04, Jul 2020 -

What's in store for wood markets in 2014?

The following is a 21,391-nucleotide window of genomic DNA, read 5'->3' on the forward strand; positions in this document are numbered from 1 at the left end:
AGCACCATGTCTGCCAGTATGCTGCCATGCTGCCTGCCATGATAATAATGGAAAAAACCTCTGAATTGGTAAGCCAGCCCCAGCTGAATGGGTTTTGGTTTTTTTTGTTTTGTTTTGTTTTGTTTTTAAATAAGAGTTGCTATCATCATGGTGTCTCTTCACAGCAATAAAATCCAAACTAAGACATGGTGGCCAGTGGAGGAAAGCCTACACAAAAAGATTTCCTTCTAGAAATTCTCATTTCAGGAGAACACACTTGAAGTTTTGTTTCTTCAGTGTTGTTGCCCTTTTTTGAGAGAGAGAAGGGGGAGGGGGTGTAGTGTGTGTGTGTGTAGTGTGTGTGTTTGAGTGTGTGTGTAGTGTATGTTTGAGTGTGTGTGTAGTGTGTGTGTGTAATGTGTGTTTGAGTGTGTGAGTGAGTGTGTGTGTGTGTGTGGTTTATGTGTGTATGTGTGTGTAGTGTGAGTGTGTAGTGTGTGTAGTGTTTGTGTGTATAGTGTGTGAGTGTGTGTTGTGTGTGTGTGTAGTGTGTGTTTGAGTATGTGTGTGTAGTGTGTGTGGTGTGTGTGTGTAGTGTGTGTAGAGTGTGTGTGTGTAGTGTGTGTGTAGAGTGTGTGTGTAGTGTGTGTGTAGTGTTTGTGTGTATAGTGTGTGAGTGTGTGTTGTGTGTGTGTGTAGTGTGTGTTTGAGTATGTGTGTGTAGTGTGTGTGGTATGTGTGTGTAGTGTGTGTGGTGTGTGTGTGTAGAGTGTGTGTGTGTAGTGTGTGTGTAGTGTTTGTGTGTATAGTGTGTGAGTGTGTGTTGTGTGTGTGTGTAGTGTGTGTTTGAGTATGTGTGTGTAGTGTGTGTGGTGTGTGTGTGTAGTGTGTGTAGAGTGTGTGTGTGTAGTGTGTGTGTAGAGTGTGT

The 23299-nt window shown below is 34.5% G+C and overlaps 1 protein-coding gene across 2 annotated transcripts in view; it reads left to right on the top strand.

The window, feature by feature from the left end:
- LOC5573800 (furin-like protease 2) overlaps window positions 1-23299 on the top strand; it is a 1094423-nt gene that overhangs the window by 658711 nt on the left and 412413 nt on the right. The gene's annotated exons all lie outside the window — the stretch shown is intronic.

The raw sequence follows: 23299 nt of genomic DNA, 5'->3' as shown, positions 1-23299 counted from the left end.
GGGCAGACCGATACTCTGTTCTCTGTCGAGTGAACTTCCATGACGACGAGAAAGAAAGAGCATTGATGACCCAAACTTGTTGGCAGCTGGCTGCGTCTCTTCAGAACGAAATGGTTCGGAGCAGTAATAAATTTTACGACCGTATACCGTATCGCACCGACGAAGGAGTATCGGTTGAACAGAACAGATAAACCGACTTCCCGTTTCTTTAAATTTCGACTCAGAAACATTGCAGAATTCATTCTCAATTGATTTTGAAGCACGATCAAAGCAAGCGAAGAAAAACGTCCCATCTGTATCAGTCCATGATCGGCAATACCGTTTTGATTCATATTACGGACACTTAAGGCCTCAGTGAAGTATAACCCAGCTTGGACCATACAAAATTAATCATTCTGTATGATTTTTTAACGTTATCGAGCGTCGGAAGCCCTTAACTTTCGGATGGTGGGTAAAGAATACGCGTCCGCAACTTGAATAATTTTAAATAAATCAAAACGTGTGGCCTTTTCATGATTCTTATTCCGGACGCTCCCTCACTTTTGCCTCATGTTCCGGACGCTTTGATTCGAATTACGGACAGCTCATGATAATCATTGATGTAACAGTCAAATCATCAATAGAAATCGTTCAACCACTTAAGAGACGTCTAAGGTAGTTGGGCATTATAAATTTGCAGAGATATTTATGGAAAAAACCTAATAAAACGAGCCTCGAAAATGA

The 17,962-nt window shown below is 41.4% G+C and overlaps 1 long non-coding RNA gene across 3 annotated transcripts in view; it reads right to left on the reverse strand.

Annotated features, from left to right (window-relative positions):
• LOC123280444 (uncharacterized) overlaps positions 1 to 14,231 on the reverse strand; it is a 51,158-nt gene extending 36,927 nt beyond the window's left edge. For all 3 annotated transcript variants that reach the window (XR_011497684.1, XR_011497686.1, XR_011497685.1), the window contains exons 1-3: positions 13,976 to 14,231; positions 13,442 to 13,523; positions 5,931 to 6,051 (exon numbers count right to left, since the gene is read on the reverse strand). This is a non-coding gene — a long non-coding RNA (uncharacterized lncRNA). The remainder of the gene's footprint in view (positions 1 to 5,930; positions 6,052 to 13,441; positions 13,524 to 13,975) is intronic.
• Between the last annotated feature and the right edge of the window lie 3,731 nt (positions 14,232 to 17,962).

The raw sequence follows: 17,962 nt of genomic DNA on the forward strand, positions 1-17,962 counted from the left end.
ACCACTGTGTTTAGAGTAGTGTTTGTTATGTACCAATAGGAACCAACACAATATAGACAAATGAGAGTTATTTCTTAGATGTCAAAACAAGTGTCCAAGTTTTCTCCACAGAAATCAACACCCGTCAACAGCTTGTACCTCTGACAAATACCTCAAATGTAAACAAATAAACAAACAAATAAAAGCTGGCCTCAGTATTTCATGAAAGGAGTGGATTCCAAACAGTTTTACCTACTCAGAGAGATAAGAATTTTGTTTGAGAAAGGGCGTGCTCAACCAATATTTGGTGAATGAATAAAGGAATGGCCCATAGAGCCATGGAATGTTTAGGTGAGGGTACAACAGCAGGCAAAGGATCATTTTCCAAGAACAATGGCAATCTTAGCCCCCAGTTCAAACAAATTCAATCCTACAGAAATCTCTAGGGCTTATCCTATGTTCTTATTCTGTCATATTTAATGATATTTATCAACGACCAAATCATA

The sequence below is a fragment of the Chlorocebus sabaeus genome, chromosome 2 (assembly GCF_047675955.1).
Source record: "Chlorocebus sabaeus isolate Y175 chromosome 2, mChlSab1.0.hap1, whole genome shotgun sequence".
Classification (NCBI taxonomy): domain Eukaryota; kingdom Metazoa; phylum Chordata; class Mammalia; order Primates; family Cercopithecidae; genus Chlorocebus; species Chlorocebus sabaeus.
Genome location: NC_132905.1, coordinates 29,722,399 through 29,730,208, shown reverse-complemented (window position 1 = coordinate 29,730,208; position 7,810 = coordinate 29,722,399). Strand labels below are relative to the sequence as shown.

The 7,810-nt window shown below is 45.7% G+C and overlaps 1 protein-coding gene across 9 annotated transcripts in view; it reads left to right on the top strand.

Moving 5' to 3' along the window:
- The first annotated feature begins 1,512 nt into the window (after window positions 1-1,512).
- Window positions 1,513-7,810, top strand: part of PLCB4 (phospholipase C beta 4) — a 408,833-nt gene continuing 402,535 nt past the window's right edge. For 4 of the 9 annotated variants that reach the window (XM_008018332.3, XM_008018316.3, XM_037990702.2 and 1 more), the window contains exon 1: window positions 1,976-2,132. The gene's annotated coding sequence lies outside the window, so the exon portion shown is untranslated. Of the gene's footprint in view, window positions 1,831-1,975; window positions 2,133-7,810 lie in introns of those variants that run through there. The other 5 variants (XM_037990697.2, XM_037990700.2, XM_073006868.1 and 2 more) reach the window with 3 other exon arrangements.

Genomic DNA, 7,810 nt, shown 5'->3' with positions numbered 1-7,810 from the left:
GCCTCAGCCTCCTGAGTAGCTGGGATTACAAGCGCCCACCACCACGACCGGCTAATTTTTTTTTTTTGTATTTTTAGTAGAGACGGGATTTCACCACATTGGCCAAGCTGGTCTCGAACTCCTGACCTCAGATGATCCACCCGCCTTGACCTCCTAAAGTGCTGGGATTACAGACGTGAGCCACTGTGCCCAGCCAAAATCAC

What's in store for wood markets in 2014? The outlook for global lumber markets hinge on demand forces in the key consuming regions of the world. More specifically, it will be the lumber demand trends in the U.S., China and Western Europe that will shape global markets in 2014 and beyond. Attached is an analysis for the year ahead by International WOOD MARKETS Group. While the supply dynamics are becoming more constrained in some areas, the ability for sawmill capacity to ramp up production is an all too familiar dynamic that continues to over-shadow the global lumber market. However, if global demand can achieve a 4% (or higher) gain in 2014, the outlook should be very good for lumber and sawn wood prices. For the U.S. it is the pace of U.S. housing starts that will set the tone for the lumber (and panel) markets in 2014. After a strong gain in new U.S. housing starts of 28.5% in 2012 (an increase of 175,000 over 2011), 2013 will end up with a more lackluster gain of only 18.5% (+145,000 units) or about 925,000 new housing starts. In 2013, the North American lumber supply chain became more balanced - starting in the second quarter 2013 - as production started to swamp overall demand. By fourth quarter 2013, a much better balance between supply and demand had developed, setting the stage for a good start to 2014. However, without strong gains in new residential housing starts increases of 20% of more (or 175,000 or more units), it is more likely to just be a “good” year overall, but still could feature some supply chain shocks during the year that could create price spikes both up and down. WOOD MARKETS is predicting a steady growth in housing starts in 2014, but less than the 20% that is needed to support a very strong market. North American lumber production is expected to increase by almost 3 billion bf (+5.4%) in 2014 – an increase over 2013’s estimated gain of 2.6 billion bf (+5.0%). China continues to be a key wildcard in global export markets as log and lumber imports continue to increase. This situation has been exasperated by the fall in total Russian log exports since 2007 (from 52 million m3 to 18 million m3) as the Russian industry has suffered from rising domestic logging and transportation costs despite a reduced log export tax that came into effect in September 2012. Erosion of the competitiveness of the Russian forest industry and its lack of cost control of log exports remains a critical issue. To offset declining log exports, Russian sawn lumber production has increased by about 30% during the last ten years, while lumber exports have increased by over 50% (led by the growing presence of Chinese-owned sawmills in Eastern Russia). Russian lumber exports to China alone have grown from about 500,000 m3 in 2002 to about 7 million m3 (4.4 billion bf – nominal count) in 2013. This has resulted in huge changes in China’s imported log and lumber supply and has also created a number of winners and losers as global trade flows have been radically altered. WOOD MARKETS’ latest monthly China Bulletin outlines how China’s new government has plans to open up China’s economy that will include improved market access for foreign investors. The new plans also include steadily increasing urbanization as part of China’s development strategy and that means further direct or related investments in the housing market. Although China’s housing market sizzled for most of 2013, despite the government’s attempts to rein it in, it looks like the market is stabilizing and avoiding a boom/bust scenario - that is good news for exporters of softwood logs and lumber. China continues to influence global log prices as well as prices in many domestic log markets, especially where logs can be easily exported. China’s ability to outbid sawmills for sawlogs along the U.S. west coast (as well as the B.C. Coast and in New Zealand) has been strongly evidenced since 2010. China has a huge and widening fibre supply gap but also has the world’s lowest cost sawmills. Consequently, China can afford to pay some of the highest prices in the world for saw logs (and, at times, for softwood lumber). The analysis shows that with reduced Russian log supplies, China will remain a competitive threat to many domestic sawmills in countries that can export saw logs to China. International WOOD Markets Group, www.woodmarkets.com

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